Compared to spreadsheets, bar-based techniques scale much better to a large number of items (R VI). While the minimum height of rows in spreadsheets is practically determined by the smallest font that a user can read, bars can be represented by a single-pixel line. It is even possible to go below the single pixel limit by using overplotting. This aggregation of multiple values to a single pixel introduces visual uncertainty [ 11
]. While details such as outliers will be omitted, major trends will remain visible. Combined with additional measures such as a fish-eye feature, bar-based approaches are an effective technique for dealing with a large number of items.
3.4 Line-Based Techniques
Line-based techniques are also a widely used approach to visualizing rankings. In principle, lines can be used to connect the value of items across multiple attributes (R III) or to compare multiple rankings (R X). Although a wide array of line-based techniques exist [ 35
], only a few of them are able to also encode the rank of items (R I).
The first technique relevant in the context of ranking visualization are slope graphs [33, p. 156]
. According to Tufte, slope graphs allow users to track changes in the order of data items over time. The item values for every time point (attribute) are mapped onto an ordered numerical or interval scale. The scales are shown side by side, in an axislike style without drawing them explicitly, and identical items are connected across time points. By judging differences in the slope, users are able to identify changes between the time points. Lines with slopes that are different to the others stand out. Note that slope graphs always use the same scale for all attributes shown. This makes it possible not only to interpret slope changes between two different time points, but also to relate changes across multiple or all time points. Although Tufte used the term slope graph only for visualizing time-dependent data, the technique can be applied equally to arbitrary multi-attribute data that uses the same scale.
Slope graphs that map ordered data to a scale using a unique spacing between items are referred to as bump charts [34, p. 110]
. Bump charts are specialized slope graphs that enable users to compare multiple rankings, fulfilling R X. The example in Figure 2(e)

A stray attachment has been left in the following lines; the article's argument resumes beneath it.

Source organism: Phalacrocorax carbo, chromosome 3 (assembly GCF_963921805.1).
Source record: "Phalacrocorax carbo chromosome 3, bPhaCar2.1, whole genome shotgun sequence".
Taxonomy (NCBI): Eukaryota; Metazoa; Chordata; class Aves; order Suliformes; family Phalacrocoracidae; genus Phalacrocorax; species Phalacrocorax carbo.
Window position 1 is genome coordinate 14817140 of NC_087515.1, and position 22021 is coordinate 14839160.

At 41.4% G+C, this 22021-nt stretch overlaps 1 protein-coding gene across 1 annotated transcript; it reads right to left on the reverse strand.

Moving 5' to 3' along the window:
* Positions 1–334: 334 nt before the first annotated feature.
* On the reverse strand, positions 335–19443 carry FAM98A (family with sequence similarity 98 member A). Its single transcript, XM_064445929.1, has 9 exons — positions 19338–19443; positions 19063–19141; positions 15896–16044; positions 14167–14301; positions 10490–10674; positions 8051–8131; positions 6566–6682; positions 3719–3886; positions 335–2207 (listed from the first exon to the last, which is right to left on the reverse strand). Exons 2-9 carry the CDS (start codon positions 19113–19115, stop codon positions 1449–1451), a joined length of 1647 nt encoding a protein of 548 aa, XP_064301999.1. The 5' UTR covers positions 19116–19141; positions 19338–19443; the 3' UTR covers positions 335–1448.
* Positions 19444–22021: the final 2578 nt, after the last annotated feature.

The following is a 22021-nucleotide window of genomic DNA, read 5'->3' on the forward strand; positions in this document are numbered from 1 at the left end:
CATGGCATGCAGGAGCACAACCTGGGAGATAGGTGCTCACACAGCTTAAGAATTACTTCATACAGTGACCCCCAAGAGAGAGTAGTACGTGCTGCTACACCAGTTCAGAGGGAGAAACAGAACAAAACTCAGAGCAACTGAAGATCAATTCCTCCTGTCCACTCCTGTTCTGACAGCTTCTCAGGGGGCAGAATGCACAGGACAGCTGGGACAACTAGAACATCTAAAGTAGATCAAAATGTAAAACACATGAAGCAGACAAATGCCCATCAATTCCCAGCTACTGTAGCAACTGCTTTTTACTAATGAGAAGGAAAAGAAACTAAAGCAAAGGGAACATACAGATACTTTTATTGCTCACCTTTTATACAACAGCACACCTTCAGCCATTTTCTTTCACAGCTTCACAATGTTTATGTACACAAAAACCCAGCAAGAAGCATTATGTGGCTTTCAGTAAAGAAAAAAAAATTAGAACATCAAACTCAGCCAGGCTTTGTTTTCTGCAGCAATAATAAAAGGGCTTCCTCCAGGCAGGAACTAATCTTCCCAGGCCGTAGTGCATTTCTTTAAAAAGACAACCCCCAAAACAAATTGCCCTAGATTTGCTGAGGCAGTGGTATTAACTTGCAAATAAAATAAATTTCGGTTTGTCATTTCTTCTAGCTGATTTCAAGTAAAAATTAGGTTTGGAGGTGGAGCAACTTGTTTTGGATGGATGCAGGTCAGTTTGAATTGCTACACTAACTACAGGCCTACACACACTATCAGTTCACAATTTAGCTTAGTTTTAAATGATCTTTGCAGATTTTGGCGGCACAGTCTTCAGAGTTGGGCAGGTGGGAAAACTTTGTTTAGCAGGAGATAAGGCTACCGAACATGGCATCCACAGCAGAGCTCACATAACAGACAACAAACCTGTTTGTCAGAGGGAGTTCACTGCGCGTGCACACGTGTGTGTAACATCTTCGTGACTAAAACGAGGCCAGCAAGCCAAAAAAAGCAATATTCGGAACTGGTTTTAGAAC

shows a bump chart where each column is sorted individually and the lines connect to the respective rank of each item. Tableau 1
, for example, uses bump charts to trace ranks over time. However, while bump charts show the rank of items (R I), they do not encode the cause of the rank (R II), which means the actual values of the attributes that define the ranking are lost.
A line-based multi-attribute visualization that mixes scales, semantics, and data types across the encoded attributes is a parallel coordinates plot
], as shown in Figure 2(f)
. In contrast to a slope graph, a parallel coordinates plot uses the actual attribute values mapped to the axis instead of the rank of the attribute. While this is more general than slope graphs, users lose the ability to relate the slopes across different attributes. A thorough discussion of the differences between the aforementioned line-based techniques was published by Park [ 20
Fernstad et al. [ 6
], for instance, propose a parallel coordinates plot that shows one axis for each attribute with an extra axis showing the overall rank. While this addresses R I
R III, adding the possibility to compare multiple rankings (R X) is difficult. In theory, we could create parallel coordinates showing multiple axes that map the rank and add further axes to show the attributes that influence each of the rankings. However, in this case it would be difficult to make it clear to the user which rank axis belongs to which set of attribute axes.
3.5 Ranking Visualization Techniques
Having discussed the design space of visualizing rankings, we now give some examples of specific ranking visualization techniques. The rank-by-feature approach by Seo and Shneiderman [ 29
] uses ordered bars to present a ranked list together with a score. The ranking suggests potentially interesting features between two variables. The scores are calculated according to criteria such as correlation and uniformity. In addition, the authors propose the rank-by-feature prism, a heat map that shows the feature scores between multiple variables. However, as the scores are based only on a single attribute, the rank-by-feature system does not address multi-attribute rankings and is therefore only tangentially relevant to our technique. The RankExplorer
system by Shi et al. [ 30
] uses stacked graphs [ 4
] with augmented color bars and glyphs to compare rankings over time. While the system effectively addresses the ranking comparison requirement (R X), it can only incorporate the information about the cause of the rank based on multiple attributes (R II and R III) by showing details on demand in a coordinated view fashion. Sawant and Healey [ 27